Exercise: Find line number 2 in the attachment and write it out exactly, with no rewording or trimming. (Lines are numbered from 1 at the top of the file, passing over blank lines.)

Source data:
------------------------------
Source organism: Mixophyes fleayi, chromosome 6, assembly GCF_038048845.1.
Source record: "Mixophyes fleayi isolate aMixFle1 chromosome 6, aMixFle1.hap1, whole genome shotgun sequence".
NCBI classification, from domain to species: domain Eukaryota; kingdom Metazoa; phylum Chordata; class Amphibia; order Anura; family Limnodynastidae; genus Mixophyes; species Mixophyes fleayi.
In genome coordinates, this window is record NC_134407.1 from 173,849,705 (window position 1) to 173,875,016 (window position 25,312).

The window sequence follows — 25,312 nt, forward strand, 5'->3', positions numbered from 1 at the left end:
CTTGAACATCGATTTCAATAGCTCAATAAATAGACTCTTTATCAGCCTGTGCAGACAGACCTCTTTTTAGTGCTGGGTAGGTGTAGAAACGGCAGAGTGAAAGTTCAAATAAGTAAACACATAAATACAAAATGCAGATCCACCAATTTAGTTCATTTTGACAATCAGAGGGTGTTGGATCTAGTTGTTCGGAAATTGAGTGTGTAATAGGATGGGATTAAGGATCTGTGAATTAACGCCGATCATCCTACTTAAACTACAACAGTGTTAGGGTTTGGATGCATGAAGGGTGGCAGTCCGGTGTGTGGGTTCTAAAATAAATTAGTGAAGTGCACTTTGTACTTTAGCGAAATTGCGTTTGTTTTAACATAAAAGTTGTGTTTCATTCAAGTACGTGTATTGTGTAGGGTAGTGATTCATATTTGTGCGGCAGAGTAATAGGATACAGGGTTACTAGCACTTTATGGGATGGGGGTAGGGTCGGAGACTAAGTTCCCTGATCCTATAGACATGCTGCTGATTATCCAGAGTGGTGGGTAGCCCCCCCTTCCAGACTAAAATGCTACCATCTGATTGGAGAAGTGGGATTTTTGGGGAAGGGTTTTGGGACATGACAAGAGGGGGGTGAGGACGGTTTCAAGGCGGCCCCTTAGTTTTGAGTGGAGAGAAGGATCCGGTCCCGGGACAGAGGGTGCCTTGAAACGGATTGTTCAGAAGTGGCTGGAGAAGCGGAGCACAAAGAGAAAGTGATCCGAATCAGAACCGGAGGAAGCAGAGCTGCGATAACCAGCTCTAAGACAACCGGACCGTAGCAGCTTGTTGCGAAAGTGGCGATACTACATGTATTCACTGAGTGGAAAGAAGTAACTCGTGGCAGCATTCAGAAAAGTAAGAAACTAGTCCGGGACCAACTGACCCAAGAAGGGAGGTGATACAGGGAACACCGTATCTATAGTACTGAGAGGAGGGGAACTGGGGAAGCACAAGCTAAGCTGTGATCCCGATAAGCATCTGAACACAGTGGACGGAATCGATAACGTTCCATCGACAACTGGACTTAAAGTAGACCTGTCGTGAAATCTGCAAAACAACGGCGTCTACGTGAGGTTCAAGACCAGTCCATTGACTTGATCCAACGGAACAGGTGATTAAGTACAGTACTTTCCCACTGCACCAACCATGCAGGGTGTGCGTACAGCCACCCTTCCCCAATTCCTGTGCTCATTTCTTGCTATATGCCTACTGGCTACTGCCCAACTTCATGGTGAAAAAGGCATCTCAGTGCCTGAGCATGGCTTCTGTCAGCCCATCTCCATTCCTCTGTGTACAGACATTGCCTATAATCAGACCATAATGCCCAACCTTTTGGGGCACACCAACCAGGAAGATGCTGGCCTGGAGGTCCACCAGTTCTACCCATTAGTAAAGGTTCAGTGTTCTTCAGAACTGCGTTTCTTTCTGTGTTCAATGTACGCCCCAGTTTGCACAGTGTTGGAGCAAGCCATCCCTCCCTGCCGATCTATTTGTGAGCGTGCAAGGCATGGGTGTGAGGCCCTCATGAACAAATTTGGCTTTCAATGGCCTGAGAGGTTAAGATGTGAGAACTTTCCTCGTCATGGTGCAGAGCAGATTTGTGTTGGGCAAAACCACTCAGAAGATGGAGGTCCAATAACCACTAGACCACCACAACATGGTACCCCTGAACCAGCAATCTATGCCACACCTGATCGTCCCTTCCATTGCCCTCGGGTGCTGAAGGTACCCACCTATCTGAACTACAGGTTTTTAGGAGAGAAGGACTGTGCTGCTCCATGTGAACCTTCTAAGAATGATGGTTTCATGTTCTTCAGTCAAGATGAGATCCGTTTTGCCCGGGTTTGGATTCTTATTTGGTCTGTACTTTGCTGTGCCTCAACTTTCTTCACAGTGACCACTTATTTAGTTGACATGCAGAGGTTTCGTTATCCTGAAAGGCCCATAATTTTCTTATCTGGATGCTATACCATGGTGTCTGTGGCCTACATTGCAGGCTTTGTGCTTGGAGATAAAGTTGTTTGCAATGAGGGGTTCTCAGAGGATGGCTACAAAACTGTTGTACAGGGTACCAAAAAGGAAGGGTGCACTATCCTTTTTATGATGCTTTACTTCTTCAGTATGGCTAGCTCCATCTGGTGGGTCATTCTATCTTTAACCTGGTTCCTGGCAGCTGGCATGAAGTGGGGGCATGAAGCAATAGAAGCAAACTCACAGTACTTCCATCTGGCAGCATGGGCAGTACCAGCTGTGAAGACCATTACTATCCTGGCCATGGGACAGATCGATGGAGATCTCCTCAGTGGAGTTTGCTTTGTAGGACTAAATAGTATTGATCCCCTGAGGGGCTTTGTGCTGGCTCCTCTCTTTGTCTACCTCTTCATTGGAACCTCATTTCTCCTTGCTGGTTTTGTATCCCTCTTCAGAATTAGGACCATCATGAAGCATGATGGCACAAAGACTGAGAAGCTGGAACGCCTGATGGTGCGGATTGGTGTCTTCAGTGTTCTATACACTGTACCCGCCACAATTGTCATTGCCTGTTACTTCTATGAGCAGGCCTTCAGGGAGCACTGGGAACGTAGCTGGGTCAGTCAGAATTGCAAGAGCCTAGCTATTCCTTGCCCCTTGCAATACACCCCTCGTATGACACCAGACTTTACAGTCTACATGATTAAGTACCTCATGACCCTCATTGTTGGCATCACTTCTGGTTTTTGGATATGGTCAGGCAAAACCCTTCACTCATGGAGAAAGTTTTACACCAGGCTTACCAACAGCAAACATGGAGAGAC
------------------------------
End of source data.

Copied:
Source record: "Mixophyes fleayi isolate aMixFle1 chromosome 6, aMixFle1.hap1, whole genome shotgun sequence".